Dan Terrell owns multiple rental properties and runs a company that refurbishes homes. Additionally, his wife Nancy shares his love of travel; they sail on at least two cruises a year.
He possesses a genetic mutation which increases his risk for certain forms of cancer in life and that was the motivation behind him founding The Chronic Clinic.
Early Life and Education
Terrell learned self-sufficiency, determination and perseverance at her one-room school house in Trimble County. With hard work and determination she was admitted to Kentucky State College (now University of Kentucky) where she eventually earned a Bachelor of Science degree in civil engineering in 1910.
Terrell gained national renown for her advocacy of women’s suffrage and opposition to segregation. She co-founded the Colored Women’s League in Washington D.C. as a service-oriented club to foster unity and social progress while raising the lives of educated African American women.
In 1968, Terrell collapsed onstage before an audience and was soon after diagnosed with a brain tumor. Shortly thereafter she died shortly and was interred alongside her first husband in California – Marvin Gaye was present for her funeral to deliver a eulogy; being Motown representative himself he delivered it perfectly.
Dean Terrell served as a research engineer at the University of Kentucky, actively participating in highway engineering development while operating a testing lab dedicated to such studies. Additionally, he established a scholarship program for engineering students within his College as well as serving on state and federal highway bodies.
He is an active member of both the American Society of Civil Engineers and Sigma XI; in addition he belongs to both masonic orders and Methodist Church. Additionally, he currently works as the Chief Legal Officer at Stream Energy Dallas.
He still looks exactly the same since his illustrious NFL career ended over 10 years ago. Now 49-year-old Eric Smith hopes to convince NFL teams he’s prepared to return and make another comeback attempt.
Achievement and Honors
After graduating from Oberlin College, Terrell became an activist fighting for racial equality and women’s rights. She protested segregation and lynching; also joining various civil rights groups; eventually becoming a suffragette herself.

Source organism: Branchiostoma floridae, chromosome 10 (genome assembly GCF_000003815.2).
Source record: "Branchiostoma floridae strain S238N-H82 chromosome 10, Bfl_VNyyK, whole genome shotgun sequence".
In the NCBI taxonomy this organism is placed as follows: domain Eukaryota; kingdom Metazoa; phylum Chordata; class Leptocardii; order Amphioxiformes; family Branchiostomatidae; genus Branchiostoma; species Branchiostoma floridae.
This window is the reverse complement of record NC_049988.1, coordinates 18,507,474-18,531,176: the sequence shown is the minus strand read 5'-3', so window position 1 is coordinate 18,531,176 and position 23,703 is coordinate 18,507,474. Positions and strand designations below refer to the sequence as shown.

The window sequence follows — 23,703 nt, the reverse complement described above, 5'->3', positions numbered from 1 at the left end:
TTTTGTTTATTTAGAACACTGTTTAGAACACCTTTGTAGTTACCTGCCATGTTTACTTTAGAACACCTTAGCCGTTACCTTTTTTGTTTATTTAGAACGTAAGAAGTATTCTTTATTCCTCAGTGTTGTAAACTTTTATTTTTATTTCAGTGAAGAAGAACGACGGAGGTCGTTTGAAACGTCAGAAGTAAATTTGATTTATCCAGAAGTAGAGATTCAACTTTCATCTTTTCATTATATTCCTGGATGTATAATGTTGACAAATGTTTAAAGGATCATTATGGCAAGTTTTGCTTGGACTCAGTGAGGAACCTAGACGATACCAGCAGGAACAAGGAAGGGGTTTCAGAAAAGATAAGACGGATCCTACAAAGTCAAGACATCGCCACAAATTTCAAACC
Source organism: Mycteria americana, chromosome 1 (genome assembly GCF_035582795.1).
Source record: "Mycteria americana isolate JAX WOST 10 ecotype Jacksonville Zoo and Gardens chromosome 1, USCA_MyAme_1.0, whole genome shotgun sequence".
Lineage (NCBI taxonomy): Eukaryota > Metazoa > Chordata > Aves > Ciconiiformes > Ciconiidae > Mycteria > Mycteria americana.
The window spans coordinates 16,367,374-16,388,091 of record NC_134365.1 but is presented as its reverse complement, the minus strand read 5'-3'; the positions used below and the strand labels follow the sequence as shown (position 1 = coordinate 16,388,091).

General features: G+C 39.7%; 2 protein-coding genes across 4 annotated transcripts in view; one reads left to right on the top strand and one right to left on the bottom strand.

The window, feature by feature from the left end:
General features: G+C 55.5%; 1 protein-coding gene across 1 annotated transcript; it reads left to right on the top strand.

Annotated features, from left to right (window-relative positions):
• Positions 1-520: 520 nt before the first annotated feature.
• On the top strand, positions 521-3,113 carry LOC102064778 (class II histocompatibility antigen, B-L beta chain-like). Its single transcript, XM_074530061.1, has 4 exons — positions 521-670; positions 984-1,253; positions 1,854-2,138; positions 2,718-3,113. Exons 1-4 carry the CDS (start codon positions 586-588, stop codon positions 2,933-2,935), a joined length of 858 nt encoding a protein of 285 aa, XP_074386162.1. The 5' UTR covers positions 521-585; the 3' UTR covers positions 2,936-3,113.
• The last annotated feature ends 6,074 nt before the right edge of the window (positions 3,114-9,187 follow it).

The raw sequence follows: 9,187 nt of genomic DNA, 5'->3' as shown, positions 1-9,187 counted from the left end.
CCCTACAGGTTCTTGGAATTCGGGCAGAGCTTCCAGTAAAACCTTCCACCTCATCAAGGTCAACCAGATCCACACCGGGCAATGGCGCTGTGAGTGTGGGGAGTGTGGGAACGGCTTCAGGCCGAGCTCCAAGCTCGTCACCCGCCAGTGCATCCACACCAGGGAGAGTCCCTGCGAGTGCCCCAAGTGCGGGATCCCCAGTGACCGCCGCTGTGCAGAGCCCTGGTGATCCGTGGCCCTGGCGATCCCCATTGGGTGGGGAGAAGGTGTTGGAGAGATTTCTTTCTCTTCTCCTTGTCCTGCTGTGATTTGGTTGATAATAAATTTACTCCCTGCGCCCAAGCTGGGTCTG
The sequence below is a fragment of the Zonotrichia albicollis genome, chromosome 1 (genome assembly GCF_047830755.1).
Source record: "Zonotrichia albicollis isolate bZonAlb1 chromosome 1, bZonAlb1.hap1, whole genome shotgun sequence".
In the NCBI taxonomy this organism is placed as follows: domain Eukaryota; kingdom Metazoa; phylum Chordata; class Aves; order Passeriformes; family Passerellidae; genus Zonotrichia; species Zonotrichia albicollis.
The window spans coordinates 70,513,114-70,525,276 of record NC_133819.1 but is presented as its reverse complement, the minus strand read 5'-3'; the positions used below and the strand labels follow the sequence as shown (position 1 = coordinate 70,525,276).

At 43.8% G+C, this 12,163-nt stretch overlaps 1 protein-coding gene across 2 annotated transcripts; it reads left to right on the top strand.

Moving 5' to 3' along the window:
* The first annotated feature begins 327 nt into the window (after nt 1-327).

In her later years, she promoted the notion of racial uplift – the belief that Black people could end discrimination by advancing themselves – believing that as we raise ourselves up together they would follow. “If we lift, they will follow.”
As a testament to her education and research efforts, the American Society of Civil Engineers Region 4 established the Daniel V. Terrell Prize. This prize recognizes an associate member from District 9 who submits the best paper on any chosen topic; winning papers are published in the journal of American Society of Civil Engineering.
Terrell enjoyed life’s simple pleasures – from daily cups of coffee to visits to gas stations for lottery or scratch-off tickets or scratch-offs. He found joy in exploring nature with family.
As a member of the Kentucky Society of Professional Engineers and president of its southeastern section, he played a pivotal role in engineering education and research – helping formulate legislation establishing registration laws for engineers in Kentucky.
Community involvement included volunteering with Genesis Heroes, an organization focused on providing safe homes to domestic violence survivors, as well as participating in Stream Cares – an initiative supporting charities throughout North Texas.
Daniel Terrell is estimated to be worth an estimated net worth of $5 Million, most likely amassed from his professional career as an NFL player and many standout performances that helped gain him widespread acclaim.
Since 2012 he has also been serving as radio host of The Peter Tilden Show on KABC radio station. With extensive knowledge in sports, and also as an exceptional dancer – Peter has proven his abilities.
Daniel Terrell made over four transactions in LL Flooring Inc stocks over time according to SEC Form 4 filings, with an average return of 6.39% in this timeframe. This indicates that insiders were purchasing their shares; an encouraging sign for company success but not necessarily indicative of future success for its stock.